ut no actual buildings of the
domus seem to have been removed to make room for them. In 238 A.D.
some restoration was evidently contemplated (Hist. Aug. Max. et Balb. I),
and incidental references to them occur in Martial (iii. 20. 15; 36. 6) and
in later inscriptions (CIL vi. 9797 =AL 29. 4; IG xiv. 956 B 15 :para\ ta\s *titiana/s).
Early in the sixteenth century Julius II brought to the Vatican a
large granite basin, which had been seen on the site of these thermae
in 1450; it was buried in 1565 by Pius IV, but dug up again by Paul V, Cf. Orbaan, Documenti sul Barocco, 302; the inscriptions set up by Paul V are given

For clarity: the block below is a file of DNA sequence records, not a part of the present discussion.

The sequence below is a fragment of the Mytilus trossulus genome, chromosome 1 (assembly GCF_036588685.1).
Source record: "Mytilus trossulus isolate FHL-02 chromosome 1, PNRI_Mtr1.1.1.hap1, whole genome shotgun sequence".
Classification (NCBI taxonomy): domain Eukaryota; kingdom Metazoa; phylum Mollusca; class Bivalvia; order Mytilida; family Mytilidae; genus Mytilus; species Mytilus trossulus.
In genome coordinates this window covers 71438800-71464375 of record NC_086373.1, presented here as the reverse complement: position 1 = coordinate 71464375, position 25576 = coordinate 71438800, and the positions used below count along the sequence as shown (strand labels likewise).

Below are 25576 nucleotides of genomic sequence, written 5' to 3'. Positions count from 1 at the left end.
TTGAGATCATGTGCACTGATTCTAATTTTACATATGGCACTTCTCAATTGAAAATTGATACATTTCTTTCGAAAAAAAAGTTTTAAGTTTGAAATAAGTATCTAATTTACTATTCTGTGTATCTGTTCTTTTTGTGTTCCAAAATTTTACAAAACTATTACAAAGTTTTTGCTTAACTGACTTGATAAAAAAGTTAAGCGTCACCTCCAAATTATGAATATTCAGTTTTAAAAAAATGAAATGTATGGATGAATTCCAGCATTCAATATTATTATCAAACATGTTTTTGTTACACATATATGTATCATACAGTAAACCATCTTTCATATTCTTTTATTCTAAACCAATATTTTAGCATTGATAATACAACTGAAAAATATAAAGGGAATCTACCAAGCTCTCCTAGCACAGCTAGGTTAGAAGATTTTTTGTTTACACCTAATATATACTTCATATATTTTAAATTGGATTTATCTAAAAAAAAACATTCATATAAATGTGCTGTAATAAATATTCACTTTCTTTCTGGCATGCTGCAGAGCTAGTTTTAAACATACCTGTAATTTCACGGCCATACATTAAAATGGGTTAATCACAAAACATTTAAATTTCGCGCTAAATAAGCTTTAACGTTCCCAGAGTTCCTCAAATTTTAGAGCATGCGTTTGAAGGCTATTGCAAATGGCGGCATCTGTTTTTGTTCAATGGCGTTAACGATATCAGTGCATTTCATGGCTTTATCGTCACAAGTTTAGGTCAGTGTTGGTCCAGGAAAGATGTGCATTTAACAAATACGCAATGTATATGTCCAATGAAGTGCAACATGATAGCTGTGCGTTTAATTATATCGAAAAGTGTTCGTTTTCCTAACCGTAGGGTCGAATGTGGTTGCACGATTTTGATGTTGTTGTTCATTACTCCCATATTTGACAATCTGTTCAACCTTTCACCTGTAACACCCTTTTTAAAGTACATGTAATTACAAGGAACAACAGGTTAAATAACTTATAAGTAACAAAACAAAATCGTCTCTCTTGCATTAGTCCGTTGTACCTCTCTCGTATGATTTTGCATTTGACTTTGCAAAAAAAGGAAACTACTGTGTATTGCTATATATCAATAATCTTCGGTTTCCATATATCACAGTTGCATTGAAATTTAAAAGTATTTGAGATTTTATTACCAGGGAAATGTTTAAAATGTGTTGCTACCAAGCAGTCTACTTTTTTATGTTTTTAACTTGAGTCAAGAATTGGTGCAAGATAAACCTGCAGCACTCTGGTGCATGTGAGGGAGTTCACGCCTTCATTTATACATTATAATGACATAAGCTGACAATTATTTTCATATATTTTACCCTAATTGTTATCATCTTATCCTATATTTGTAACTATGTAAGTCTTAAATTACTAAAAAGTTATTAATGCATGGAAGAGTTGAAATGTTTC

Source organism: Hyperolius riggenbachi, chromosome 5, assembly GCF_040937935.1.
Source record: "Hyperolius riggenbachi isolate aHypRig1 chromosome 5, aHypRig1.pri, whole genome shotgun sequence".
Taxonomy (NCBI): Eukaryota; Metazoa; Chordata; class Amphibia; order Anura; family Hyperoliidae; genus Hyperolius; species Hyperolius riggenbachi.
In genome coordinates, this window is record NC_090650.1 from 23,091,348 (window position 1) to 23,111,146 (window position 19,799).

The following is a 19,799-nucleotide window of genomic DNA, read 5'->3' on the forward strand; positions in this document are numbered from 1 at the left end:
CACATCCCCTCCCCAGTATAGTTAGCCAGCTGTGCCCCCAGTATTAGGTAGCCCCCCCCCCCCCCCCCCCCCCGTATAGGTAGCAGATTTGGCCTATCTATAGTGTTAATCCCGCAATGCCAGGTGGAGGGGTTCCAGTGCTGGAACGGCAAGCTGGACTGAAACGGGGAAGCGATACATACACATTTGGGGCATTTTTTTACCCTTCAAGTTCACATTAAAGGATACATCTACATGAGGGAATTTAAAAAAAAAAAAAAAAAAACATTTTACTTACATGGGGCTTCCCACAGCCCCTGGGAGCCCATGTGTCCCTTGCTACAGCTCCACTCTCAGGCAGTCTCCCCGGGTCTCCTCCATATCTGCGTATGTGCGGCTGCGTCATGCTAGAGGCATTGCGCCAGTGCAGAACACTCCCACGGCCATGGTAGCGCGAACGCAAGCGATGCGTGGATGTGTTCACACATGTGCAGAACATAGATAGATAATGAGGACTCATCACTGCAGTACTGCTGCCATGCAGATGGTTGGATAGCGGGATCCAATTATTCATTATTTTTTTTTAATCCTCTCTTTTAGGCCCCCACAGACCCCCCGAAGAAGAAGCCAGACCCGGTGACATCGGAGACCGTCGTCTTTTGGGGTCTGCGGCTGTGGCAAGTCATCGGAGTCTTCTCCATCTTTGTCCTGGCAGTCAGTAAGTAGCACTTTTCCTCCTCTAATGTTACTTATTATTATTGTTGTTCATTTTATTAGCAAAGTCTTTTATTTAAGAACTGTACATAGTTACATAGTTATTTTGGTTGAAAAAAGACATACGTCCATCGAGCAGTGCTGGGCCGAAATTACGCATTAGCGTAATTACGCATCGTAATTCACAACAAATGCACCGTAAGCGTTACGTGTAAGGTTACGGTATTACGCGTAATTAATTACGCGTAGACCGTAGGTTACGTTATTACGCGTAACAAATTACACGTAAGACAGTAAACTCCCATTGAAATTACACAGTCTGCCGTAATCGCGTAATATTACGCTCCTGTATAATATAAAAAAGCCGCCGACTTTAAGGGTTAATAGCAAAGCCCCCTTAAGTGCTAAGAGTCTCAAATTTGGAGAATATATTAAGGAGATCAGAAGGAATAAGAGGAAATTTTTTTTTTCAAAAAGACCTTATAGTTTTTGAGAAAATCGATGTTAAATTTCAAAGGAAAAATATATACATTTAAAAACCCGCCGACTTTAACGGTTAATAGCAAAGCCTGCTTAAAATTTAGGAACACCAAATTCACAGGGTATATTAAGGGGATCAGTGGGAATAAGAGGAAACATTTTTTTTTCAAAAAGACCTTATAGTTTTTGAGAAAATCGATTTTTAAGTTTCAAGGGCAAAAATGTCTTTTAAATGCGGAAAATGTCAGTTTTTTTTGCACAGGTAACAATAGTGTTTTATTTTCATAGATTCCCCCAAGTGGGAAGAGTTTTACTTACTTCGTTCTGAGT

by De Angelis, S. Maria Maggiore, appendix, 6.
and still stands in the Cortile di Belvedere (PBS ii. 26; HJ 308; Jahrb.
d. Inst. 1890, 59). Later on, a basin of porphyry was found here and
given by Ascanio Colonna to Julius III. It is now in the Sala Rotonda
of the Vatican. In the same century Palladio made a plan of the ruins
then existing (Devonshire coll. portf. v.;